• Anti-Nausea properties: Your pet may be prone to car sickness or has eaten something that makes her ill. Several studies have shown that CBD can reduce nausea and vomiting.
  • Epilepsy/Seizure relief: Much like in humans, CBD can help to calm the neurotransmitters that tend to over-fire in epileptic pets. CBD can reduce the number and severity of seizures, often without the side effects of traditional drugs
  • Stress/Anxiety relief: Anti-anxiety meds are expensive, sometimes addicting, and can have negative side effects. CBD interacts with serotonin receptors in the brains of animals with anxiety giving them some relief from stress and/or anxiety.
  • General health and balance: If your pet seems a little “off” but you and your vet cannot put a finger on it, CBD might be beneficial. Because CBD triggers the endocannabinoid system to promote overall health and balance, it might helpful in getting your pet back to normal and helping to keep her that way. Natural Living Ideas states that CBD can restore appetite, protect the nervous system, and even help with Irritable Bowel Syndrome.

Where can I find it?

Finding a supplier of a CBD product that is trustworthy, derived from hemp-only and containing only CBD is absolutely essential. We recommend purchasing your pet’s (and your) CBD from Healthy Solutions, right here in Minnesota.

Healthy Solutions is a women-owned local business with extensive knowledge and ties to national leaders in the industry. Teresa and Tessi, the owners, only distribute locally sourced organic products that are top of the line. We’ve personally known these two women for over a decade and are confident in their knowledge of CBD products and their passion for improving the lives of people and their pets.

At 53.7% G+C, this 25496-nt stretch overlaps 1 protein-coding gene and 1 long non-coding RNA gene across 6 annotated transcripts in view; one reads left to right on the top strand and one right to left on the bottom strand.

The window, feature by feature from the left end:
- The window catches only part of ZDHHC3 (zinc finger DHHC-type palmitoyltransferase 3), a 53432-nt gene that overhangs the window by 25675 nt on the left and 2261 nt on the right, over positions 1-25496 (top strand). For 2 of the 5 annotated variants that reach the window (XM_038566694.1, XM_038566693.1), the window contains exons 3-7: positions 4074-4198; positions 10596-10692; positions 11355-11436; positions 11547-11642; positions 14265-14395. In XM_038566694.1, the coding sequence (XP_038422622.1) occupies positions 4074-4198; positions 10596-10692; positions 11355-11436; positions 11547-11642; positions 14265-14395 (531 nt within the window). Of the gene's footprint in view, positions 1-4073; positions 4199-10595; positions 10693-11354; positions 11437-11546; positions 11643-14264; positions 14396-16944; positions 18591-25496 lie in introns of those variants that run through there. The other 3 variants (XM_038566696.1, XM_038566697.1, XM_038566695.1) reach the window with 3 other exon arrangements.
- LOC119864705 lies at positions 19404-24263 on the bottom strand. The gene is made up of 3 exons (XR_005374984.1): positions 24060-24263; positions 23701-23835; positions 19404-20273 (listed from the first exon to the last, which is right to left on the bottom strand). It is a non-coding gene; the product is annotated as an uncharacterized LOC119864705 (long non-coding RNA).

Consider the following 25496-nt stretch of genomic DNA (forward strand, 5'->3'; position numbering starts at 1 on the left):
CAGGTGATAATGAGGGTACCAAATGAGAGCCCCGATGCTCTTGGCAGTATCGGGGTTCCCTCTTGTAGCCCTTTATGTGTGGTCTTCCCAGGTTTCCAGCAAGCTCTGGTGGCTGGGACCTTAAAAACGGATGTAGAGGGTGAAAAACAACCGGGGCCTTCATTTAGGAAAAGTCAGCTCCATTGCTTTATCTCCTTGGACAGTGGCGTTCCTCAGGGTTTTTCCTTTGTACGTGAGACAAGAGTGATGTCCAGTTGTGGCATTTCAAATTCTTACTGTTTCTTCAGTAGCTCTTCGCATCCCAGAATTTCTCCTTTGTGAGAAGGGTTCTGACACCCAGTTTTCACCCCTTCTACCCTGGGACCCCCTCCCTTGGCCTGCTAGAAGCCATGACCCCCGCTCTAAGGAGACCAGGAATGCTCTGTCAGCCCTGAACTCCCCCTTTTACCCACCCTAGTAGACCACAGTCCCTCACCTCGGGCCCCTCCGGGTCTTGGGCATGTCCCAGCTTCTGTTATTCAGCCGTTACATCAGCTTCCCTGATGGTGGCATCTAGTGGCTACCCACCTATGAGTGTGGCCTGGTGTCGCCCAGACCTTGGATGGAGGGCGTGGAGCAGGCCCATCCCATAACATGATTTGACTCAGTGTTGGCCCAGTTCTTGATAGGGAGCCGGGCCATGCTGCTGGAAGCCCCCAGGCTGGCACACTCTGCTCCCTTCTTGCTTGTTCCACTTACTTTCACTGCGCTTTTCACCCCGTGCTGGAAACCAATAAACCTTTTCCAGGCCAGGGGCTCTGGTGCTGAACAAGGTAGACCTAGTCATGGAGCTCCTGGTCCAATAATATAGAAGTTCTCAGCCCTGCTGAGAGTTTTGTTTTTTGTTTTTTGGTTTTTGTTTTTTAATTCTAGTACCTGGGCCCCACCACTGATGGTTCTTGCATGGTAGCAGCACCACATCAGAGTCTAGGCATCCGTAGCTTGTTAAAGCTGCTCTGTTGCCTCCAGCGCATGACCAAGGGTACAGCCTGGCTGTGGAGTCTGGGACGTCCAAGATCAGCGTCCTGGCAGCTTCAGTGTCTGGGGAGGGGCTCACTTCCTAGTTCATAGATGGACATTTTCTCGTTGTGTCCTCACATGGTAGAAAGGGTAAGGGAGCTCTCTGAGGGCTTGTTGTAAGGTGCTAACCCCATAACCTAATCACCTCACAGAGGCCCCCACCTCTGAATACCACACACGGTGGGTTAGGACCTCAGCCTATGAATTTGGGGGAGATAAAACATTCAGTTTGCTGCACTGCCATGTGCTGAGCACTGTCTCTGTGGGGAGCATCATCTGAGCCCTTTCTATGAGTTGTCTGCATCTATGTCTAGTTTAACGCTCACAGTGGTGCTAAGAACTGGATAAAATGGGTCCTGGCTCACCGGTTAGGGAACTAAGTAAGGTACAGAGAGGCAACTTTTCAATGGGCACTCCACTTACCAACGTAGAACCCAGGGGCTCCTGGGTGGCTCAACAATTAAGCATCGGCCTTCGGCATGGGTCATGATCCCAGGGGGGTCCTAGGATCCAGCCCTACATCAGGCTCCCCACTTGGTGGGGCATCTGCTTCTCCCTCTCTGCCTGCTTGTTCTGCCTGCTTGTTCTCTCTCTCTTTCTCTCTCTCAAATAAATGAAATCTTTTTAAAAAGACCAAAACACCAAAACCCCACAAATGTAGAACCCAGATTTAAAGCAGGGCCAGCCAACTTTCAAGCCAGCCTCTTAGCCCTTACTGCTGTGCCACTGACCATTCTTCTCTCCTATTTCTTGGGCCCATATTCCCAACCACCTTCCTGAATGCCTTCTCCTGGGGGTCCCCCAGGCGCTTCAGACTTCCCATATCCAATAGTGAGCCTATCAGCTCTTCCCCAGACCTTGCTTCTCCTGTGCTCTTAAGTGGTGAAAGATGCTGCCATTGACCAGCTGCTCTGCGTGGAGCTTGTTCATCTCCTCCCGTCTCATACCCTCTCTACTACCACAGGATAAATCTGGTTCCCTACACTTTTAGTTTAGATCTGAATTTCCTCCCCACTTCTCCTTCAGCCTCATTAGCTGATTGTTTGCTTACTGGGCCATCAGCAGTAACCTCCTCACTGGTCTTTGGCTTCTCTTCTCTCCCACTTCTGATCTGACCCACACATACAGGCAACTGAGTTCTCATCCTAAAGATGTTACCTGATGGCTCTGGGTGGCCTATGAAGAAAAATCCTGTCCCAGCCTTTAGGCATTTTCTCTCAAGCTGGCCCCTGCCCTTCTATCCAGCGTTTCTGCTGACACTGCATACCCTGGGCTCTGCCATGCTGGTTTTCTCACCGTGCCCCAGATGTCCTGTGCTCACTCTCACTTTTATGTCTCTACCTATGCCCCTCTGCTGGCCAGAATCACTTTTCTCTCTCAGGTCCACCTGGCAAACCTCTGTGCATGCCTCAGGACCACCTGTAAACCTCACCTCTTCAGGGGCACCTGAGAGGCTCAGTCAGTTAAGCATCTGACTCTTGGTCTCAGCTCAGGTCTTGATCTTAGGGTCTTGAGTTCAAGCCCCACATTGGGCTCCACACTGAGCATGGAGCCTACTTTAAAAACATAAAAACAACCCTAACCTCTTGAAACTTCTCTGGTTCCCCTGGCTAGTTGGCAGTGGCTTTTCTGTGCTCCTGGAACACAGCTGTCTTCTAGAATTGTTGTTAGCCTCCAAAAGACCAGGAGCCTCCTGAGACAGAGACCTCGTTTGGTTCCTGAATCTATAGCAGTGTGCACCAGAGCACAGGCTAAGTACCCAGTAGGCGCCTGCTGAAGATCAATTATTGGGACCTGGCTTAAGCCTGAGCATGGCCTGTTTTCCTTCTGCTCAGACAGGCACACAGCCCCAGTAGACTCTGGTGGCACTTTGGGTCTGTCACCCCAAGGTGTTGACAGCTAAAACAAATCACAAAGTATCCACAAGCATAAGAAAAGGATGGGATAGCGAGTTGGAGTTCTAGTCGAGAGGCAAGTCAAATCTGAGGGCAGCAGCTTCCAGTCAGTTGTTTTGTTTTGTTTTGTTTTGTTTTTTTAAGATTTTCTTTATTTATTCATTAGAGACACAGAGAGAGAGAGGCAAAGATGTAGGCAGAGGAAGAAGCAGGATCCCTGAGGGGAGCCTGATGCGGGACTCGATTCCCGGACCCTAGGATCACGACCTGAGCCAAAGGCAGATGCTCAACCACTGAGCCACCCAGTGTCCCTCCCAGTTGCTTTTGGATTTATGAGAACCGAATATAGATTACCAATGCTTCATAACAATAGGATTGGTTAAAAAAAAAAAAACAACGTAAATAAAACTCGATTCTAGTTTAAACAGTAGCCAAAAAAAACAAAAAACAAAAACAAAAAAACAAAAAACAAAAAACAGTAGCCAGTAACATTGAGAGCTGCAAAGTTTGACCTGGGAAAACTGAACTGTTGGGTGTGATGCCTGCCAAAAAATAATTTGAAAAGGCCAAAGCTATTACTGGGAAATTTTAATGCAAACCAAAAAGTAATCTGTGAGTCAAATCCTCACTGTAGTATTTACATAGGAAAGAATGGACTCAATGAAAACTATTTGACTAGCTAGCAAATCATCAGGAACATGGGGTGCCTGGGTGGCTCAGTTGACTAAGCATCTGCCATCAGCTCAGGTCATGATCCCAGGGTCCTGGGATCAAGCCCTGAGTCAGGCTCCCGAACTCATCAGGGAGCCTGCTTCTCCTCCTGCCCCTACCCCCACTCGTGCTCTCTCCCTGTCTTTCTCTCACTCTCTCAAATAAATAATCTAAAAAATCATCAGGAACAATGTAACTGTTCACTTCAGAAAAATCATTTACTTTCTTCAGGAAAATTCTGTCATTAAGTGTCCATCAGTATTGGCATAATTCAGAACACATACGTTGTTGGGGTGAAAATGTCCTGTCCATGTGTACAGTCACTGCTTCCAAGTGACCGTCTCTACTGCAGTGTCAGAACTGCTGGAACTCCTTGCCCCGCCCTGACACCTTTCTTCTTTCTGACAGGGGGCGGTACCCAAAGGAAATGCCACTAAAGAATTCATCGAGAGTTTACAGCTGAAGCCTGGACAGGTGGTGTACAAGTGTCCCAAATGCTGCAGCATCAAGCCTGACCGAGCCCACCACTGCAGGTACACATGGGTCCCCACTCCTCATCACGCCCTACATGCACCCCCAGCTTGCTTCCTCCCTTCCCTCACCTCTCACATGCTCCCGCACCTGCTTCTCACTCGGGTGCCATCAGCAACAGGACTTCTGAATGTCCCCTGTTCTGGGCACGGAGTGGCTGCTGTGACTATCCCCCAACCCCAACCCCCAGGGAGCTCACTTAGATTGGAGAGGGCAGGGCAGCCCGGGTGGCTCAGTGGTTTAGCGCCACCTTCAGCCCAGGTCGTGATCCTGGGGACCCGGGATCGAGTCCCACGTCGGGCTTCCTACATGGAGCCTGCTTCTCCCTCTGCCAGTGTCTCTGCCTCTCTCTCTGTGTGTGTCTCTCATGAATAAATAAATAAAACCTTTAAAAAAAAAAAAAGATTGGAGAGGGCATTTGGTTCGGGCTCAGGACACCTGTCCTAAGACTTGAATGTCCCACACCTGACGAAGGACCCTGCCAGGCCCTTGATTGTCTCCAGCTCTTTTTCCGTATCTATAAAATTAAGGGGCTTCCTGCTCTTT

Healthy Solutions offers a full menu of products for pets and humans. For information on what products would be best for you and your pet, contact Tessi or Teresa.

Healthy Solutions has partnered with us to offer our clients a 10% discount on their first purchase. To purchase their products click here. Be sure to enter the discount code word “pets” to get your Whiskers to Tails discount.

 

When using CBD, it’s recommended that dog owners start with the smallest possible dose, watching for signs of improvement before moving to a higher dose. As with any substance, careful observation and starting slowly is absolutely essential.

We are all looking forward to that time when things get back to normal; when we return to work or school or a regular schedule. But what about our pets? They’ve been by your side 24 hours a day for the past several months and will struggle to adjust or readjust to the new normal. They won’t understand that this quarantine is temporary and you have to go back to working out of the house for 8 hours a day. They won’t understand the (to them) sudden change and lack of consistent contact. How do you help prepare your pet for that eventuality? And how do you help them cope with the adjustment when you do return to normal?

Labrador retriever standing next to a sitting golden doodle, looking out the window with their backs to the camera

What does Separation Anxiety look like?

There are many symptoms of separation anxiety. Some of your pets may already have some separation anxiety but if not, here are some of the symptoms to look for according to the ASPCA. Be sure to rule out medical problems for any of these behaviors with your veterinarian before treating your pet for separation anxiety.